In Denial 201615018 (released April 8, 2016 and for which I can only find a Tax Notes link) the IRS denied the charitable organization application of a nonprofit organization organized “to provide a way for your members to collectively and cooperatively cultivate and distribute medical marijuana for medical purposes to qualified patients and primary caregivers who come together to collectively and cooperatively cultivate physician-recommended marijuana.” The IRS denied the organization’s applications on two bases: (1) a charitable organization cannot engage in illegal activities and the distribution of marijuana is illegal under federal law; and (2) it provided too much private benefit. I will focus only on the first basis.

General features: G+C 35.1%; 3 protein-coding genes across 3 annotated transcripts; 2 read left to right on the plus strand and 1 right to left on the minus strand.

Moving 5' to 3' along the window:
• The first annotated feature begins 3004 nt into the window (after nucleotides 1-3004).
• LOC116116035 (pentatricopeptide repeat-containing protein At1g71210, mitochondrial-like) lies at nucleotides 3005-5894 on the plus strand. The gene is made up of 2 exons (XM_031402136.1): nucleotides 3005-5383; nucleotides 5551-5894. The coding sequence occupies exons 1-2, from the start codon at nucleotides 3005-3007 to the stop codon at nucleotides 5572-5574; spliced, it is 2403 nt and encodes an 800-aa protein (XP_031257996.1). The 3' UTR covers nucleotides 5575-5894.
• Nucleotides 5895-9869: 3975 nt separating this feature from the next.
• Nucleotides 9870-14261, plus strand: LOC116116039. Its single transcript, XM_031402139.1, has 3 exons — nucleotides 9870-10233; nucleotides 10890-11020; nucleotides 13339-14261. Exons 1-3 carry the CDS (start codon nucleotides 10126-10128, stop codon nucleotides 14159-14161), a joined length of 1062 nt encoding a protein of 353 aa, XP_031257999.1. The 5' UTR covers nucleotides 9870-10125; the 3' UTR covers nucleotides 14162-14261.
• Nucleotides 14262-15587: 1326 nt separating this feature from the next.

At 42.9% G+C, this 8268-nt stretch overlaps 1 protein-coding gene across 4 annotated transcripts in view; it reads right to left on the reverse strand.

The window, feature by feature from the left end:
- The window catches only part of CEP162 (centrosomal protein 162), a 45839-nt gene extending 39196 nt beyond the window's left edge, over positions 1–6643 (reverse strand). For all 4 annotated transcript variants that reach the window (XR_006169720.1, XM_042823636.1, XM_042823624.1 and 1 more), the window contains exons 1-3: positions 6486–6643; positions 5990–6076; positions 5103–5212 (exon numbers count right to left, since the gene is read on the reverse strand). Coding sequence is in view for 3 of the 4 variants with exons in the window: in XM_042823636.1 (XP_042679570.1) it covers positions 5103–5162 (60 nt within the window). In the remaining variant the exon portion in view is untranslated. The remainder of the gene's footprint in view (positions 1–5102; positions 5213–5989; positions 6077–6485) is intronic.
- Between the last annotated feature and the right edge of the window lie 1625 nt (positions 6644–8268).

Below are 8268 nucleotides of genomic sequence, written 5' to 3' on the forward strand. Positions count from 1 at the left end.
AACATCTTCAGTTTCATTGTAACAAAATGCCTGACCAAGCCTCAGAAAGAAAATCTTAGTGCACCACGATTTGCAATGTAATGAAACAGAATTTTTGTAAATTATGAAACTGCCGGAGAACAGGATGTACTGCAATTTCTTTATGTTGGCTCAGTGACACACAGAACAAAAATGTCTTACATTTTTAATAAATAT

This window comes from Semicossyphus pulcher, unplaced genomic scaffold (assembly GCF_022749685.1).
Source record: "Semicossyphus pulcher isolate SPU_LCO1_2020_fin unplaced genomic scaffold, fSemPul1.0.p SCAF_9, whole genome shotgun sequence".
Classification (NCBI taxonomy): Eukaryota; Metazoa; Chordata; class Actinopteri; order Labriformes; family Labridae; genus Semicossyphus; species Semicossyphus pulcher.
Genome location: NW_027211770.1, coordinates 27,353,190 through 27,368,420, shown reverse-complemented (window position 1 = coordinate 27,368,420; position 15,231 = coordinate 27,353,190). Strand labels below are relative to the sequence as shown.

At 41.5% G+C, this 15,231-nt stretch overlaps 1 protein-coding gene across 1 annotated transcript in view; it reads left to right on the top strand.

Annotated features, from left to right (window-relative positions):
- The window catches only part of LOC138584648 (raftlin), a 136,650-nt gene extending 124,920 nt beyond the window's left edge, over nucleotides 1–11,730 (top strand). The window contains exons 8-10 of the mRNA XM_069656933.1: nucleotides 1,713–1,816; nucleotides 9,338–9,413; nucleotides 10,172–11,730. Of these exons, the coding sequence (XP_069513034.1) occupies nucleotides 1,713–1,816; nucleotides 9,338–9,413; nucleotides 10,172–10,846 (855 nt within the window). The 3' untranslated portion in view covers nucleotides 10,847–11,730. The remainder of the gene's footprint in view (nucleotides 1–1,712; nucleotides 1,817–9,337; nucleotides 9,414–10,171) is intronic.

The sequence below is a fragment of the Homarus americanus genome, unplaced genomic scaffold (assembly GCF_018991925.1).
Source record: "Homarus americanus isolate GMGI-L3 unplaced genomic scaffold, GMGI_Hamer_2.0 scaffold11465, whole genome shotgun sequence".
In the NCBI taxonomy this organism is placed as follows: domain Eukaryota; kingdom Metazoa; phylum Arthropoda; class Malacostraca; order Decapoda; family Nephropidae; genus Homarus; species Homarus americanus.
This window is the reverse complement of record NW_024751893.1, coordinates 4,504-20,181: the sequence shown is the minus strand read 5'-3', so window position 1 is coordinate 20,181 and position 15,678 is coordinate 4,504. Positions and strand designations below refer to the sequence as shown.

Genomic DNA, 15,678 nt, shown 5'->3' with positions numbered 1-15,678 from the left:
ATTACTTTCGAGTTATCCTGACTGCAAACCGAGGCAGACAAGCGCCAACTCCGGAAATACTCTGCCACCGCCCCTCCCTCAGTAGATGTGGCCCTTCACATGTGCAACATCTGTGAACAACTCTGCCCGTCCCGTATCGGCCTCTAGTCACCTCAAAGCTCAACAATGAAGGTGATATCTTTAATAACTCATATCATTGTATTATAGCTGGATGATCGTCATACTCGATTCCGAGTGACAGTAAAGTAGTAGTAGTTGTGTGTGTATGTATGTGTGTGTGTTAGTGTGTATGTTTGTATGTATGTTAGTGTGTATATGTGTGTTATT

Ben Leff and I have previously debated the issue of marijuana distribution and tax exemption. Ben contended that under certain circumstances a social welfare organization under 501(c)(4) could form to distribute marijuana and operate in a tax-exempt vehicle. The reason to try to do this instead of operating in a taxable vehicle is that under section 280E federal tax law prohibits marijuana distributors from deducting trade or business expenses. While I disagreed with Ben, neither of us argued that a charitable organization could engage in the distribution of marijuana. Both of us, and Ben should absolutely chime in, believed that the public policy/illegality limitation on charitable organizations is absolutely clear on this front: engaging in an illegal activity as a substantial purpose just does not cut it under charitable tax rules. Continue reading “Charitable Organizations and Marijuana?”